Hi lovelies,

As many of you know, I struggle a lot with achieving many of my goals. Some of them are prevented by physical barriers, such as the aches and pains I get from my Fibromyalgia, or more recently a completely immobilised neck! Some of them are mental barriers, such as procrastination, which may as well be scheduled at the start of each of my study sessions. And sometimes, the problem is with the goals themselves.

I have been thinking about these things a lot recently, and was prompted to share, as my lovely friend E reminded me that falling off the horse isn’t a problem, it’s getting back on that counts. That has really motivated me over the last few weeks, after a semester where my diet and health hit pretty near rock bottom, and I managed lose all my fitness gains, while putting on more than 6kg over only a few months. My university experience was characterised by stress and panic attacks; my poor health was being triggered by a terrible diet and lots of stress on my body and my mind; and I didn’t have the time or the energy to fix any of it.

I was thinking about it, and I realised that I am never going to have more time. Sometimes saying “I’ll do it later” or when you’re less busy; less stressed; less over-worked; less under-paid; in the holidays or whatever can be a relief. It takes the pressure off you for a moment and makes you feel like it’s okay. But no one who ever achieved any of their most important goals did it by continually saying “I’ll do it later”.

Do it now.

Here’s how:

1. Assess and refine your goals

Is your goal something really important to you? Is it vital to your happiness? Your health? Your relationships? Many of us, especially us Gen-Yers have been brought up being taught that we have to set goals. We always set goals. We have TV, Magazines, and the Internet all telling us what we are meant to be like. How can we not have goals? If you’re anything like me, your goals list likely consists of many scraps of papers with points like “Save $5000 by the end of the year”, “Lose 10kg”, “Get to Size 8”. I’m going to go ahead and admit something really embarrassing. In the past, I even made goals of who I wanted to be friends with, and some people featured on there probably for the wrong reasons.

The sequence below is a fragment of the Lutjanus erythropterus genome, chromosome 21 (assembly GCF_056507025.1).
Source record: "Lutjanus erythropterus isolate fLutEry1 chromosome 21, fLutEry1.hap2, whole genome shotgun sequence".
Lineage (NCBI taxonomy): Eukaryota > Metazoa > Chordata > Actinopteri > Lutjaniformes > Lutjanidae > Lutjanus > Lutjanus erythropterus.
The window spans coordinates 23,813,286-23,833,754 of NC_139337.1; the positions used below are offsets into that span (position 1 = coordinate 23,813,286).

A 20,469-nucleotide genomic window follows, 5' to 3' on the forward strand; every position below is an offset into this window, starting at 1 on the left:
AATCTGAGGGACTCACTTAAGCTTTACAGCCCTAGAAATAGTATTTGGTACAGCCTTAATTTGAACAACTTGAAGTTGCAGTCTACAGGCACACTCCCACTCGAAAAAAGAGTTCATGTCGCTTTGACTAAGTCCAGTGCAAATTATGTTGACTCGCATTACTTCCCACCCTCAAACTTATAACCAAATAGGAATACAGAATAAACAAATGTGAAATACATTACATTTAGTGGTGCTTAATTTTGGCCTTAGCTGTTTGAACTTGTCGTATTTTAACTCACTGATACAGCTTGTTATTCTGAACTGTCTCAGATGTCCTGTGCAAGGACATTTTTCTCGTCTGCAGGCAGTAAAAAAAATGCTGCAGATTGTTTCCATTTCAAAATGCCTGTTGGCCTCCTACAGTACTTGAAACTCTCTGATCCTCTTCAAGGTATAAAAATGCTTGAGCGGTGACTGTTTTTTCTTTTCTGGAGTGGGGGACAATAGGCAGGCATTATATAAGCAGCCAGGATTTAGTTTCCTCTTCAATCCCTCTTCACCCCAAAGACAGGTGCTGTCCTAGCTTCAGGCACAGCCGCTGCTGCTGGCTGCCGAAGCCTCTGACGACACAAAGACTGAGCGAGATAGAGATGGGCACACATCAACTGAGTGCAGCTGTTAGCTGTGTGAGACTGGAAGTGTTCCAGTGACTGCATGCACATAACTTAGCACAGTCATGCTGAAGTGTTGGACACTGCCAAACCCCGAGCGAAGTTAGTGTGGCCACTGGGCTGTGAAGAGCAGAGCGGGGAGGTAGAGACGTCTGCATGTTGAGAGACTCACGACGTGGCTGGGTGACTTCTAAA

Take a step back from your “I can do it all!” super-productive self that is writing all these goals, and ask yourself what ones you really need to keep. Here are some handy questions to help pick the golden ones from the heap:

-Is this goal integral to my happiness?

-If I was to die tomorrow, what would I want to be recognised for doing?

-Is this goal achievable?


2. Break your goals down- with direction